Cultural Appropriation in the Tribal Tattoo Renaissance

Although the so-called “tribal tattoo renaissance” has been viewed as, for the most part, a positive reflection of Samoan culture, there is a serious downside. While it’s admirable that young Samoans, and young people descended from other Polynesian islands, have begun to reclaim the tribal tattoo as a form of expressing their pride for their heritage, this is only great because it is their heritage.

Cultural appropriation as we understand it today is when one group of people borrows or copies another group of people’s elements of culture. This can include clothing, makeup, music, dance, and, yes, tattoos. Now, it is important to establish when “borrowing” turns into cultural appropriation. As an article from the Huffington Post asserts, “[…] borrowing may become appropriation when it reinforces historically exploitative relationships.” (Arewa) So how does this tie into tribal tattoos? The resurgence of traditional Polynesian tribal tattooing, starting in the early 1980’s, did not just remain within the Polynesian islands. Many “Western” people, especially Americans, travelled to places like Samoa and Tahiti and upon experiencing Polynesian tribal culture, and thus tribal tattoos, brought these ideas back to their home countries. Soon enough, tattoo shops all over the United States had at least a few tribal patterns in their repertoire. Historically, Polynesia has been oppressed by imperialism from all over the globe, most notably France and Spain. As I noted in my previous blog post, the only reason why traditional tattoos lost favor in most Polynesian islands is because missionaries that were introduced to the islands viewed tattooing as sinful tribute to human flesh. So the idea that, generations later, these same cultures want to use traditional tattooing as a fashion statement, is certainly cultural appropriation.

(Job Hattur)

So what’s wrong with cultural appropriation? Cultural appropriation establishes a relationship of power and dominance between two countries or cultures. In this instance, we can view an opposition between Western countries and cultures and those cultures of the Polynesian islands. It is not to say that culture can’t be fluid, because it most certainly is, but the line must be drawn when elements of one culture are taken as the result of one or more cultures having established dominance over another. Another issue arises when considering credit. As we have seen in the more heated debates of cultural appropriation of African culture, credit is rarely given to those disadvantaged cultures from which Western culture steals. During imperial times, empires would rampage entire countries and steal artifacts, such as the theft of the Benin Bronzes during an British imperial raid in the late 1800’s. (Arewa) The artifacts were then sold in European art markets and high-end auctions. They would end up in an English museum or in someone’s living room, every day losing more and more of the cultural value that tied it to its home.

When Western cultures appropriate Polynesian tribal traditions, it changes the entire meaning and understanding of those traditions. Traditional Polynesian tribal tattoos hold endless amounts of culture and history. Especially in modern day context, tatau gives Polynesian people a sense of identity, “in an international context the distinctiveness of the tatau makes it valuable as a marker of ethnic and cultural identity” (Forsyth 12). They quite literally wrote the history of their culture on their skin, memorializing their community’s identity forever in ink. When someone from the other side of the world uses those same patterns and markings as just a fashion statement, it strips all of the cultural importance that rests in those tattoos. As Mai’s grandmother says in her article Manoa, “Our word tātau has travelled all over the world and is known by all the nations. It has become such a part of everyone’s language that people have forgotten that originally this word was a Polynesian word: tātau! Tātau has disappeared from our memories…” It is of utmost importance that the memory of this great culture is kept alive, not through the fashion statements of young American kids, but by the youth of Polynesia who hold their culture and heritage close to their hearts.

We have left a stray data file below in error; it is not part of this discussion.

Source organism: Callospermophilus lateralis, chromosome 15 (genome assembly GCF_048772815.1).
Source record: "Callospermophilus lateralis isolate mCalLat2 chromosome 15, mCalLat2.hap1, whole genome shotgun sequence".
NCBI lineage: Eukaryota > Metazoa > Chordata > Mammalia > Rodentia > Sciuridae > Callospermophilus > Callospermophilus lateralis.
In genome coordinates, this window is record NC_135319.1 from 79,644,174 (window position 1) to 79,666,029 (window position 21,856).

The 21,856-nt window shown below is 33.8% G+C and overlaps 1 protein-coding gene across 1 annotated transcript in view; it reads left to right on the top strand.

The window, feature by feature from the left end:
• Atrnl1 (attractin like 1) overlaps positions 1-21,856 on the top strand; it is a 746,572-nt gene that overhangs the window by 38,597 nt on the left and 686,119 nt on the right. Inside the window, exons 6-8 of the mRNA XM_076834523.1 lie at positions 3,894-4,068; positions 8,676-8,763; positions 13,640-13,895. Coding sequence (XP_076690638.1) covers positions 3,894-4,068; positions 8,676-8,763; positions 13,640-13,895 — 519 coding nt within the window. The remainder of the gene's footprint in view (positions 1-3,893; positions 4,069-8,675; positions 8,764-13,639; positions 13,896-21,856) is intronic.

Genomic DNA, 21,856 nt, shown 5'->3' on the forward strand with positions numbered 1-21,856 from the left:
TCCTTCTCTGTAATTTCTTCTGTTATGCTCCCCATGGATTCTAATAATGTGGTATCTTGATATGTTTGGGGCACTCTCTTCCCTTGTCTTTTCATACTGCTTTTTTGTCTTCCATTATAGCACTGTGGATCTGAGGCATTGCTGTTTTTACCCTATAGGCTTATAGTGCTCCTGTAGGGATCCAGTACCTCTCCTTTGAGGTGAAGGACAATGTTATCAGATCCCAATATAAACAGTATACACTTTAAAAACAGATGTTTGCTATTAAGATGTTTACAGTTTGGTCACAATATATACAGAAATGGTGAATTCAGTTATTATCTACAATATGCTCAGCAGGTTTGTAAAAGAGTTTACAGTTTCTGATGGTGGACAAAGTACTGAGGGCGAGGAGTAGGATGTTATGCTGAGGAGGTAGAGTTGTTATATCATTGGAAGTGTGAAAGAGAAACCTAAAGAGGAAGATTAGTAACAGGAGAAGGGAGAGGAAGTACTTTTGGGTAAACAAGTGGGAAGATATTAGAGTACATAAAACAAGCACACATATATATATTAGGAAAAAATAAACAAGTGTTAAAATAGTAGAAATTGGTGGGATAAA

If you want to read more about cultural appropriation click here: http://www.huffingtonpost.com/the-conversation-africa/cultural-appropriation-wh_b_10585184.html

If you’re interested in hearing someone else’s opinion on the appropriation of traditional Polynesian tribal tattoos, click here: https://fashpow2014.wordpress.com/2014/04/29/how-the-civilized-west-muddied-the-meaning-of-tribal-tattoos/

 Works Cited

Arewa, Olufunmilayo. “Cultural Appropriation: When ‘Borrowing’ Becomes Exploitation.” Huffington Post. N.p., n.d. Web. 16 Mar. 2017.
Forsyth, Miranda. “Lifting the Lid on “the Community”: Who has the Right to Control Access to Traditional Knowledge and Expressions of Culture?” International Journal of Cultural Property 19.1 (2012): 1-31. ProQuest. Web. 12 Apr. 2017.
Rai A. Mai. “Tattoo.” Manoa, vol. 17, no. 2, 2005, pp. 178–186., www.jstor.org/stable/4230405.

Ribadeneyera, Imani. “How the ‘Civilized’ West Muddied the Meaning of Tribal Tattoos.” Fashion and Power 2014. N.p., 29 Apr. 2014. Web. 16 Mar. 2017.

 

 

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